Long-term outlook for African penguins still poor
FRISCO — Biologists say a no-fishing zone around South Africa’s Robben Island has benefited endangered penguins, showing how even small protected marine zones can help conservation efforts.
The study from the University of Exeter says survival of endangered African penguin chicks increased by 18 percent during the three-year trial period, which is important because the African penguin population has been in a “freefall, with adult survival rates over the last decade desperately low.”
Although the ban on commercial fishing off Robben Island has boosted chick survival, the long term prospect for the species remains gloomy.
“One of the major challenges of conserving a mobile species like the African penguin is that once they leave a protected area they are subject to outside pressures and dangers, including poor prey availability,” said University of Exeter researcher Dr. Richard Sherley.
“Our study shows that small no-take zones can aid the survival of African penguin chicks, but ultimately commercial fishing controls must be combined with other management action if we are to reverse the dramatic decline of this charismatic species,” Sherley said.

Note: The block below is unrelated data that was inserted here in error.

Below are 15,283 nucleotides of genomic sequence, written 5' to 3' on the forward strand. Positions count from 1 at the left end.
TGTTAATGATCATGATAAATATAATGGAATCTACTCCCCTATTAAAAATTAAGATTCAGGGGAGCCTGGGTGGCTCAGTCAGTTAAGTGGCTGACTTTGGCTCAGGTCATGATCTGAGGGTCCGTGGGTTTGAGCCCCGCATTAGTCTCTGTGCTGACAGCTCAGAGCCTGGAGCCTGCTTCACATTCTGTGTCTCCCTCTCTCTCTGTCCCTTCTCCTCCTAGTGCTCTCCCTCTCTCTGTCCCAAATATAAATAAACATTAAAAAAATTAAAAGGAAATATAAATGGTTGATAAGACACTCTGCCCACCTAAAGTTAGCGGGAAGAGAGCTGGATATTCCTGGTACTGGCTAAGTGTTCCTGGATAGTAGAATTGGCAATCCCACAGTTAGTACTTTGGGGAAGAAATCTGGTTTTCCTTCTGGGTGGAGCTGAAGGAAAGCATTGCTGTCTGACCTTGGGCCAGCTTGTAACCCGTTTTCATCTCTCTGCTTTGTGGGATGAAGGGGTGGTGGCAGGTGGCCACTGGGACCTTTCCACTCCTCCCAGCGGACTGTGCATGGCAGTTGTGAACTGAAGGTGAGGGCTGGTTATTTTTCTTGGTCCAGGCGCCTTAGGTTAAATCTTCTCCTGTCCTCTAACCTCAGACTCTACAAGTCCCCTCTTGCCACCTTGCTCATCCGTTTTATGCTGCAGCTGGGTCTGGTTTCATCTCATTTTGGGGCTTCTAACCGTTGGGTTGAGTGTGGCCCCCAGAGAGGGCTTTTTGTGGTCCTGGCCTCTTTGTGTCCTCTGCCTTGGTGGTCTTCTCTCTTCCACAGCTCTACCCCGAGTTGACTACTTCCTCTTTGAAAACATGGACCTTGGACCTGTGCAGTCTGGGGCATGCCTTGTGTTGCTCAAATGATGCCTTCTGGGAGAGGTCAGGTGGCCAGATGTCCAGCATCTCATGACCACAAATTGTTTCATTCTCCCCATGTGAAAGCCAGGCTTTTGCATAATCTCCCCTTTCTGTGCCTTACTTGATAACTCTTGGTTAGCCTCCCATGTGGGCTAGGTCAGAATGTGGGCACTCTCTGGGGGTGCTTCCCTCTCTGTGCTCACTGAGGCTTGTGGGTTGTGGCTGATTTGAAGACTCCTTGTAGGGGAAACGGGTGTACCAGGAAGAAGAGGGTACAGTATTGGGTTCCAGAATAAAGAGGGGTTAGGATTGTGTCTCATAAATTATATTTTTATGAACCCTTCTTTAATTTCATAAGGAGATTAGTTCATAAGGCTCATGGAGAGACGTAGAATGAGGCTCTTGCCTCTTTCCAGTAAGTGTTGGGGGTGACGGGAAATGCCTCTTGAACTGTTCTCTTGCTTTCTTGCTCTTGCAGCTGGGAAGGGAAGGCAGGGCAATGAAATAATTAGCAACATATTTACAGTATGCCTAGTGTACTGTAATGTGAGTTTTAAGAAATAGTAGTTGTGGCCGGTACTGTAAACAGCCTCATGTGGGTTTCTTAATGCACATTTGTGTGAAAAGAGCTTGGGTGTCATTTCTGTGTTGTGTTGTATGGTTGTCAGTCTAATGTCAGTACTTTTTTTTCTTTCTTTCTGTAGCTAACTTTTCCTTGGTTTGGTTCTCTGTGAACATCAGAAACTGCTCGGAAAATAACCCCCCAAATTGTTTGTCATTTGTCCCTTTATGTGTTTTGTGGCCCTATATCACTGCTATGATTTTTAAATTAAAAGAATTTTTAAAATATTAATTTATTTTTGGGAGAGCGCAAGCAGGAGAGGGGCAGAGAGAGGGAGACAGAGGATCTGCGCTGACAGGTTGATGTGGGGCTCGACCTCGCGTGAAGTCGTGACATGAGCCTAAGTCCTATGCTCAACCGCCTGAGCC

African penguins feed on sardines and anchovies but fishing of these species off Cape Town is considered to have contributed to a 69 percent reduction in penguin numbers between 2001 and 2013.
The penguin decline spurred experimental fishing closures around four colonies between 2008 and 2014. The new study helps quantify the benefits of the restrictions.
But the researchers said that if widespread sardine fishing continues, the penguins are still likely to run out of food and the population probably won’t recover.
Seabirds often respond to a scarcity of food by skipping or abandoning breeding, opting not to re-lay after losing clutches of eggs, or reducing the amount of food brought to the chicks leading to slow growth, poor chick condition and mortality through starvation. African penguins have shown all of these responses in recent years.
The study monitored 1501 nests at Robben Island between 2001 and 2013 to determine chick survival rates and a hydro-acoustic survey was carried out to estimate sardine and anchovy biomass.
Bottom-up effects of a no-take zone on endangered penguin demographics by Richard Sherley, Henning Winker, Res Altwegg, Carl van der Lingen, Stephen Votier and Robert Crawford is published in the Royal Society journal Biology Letters.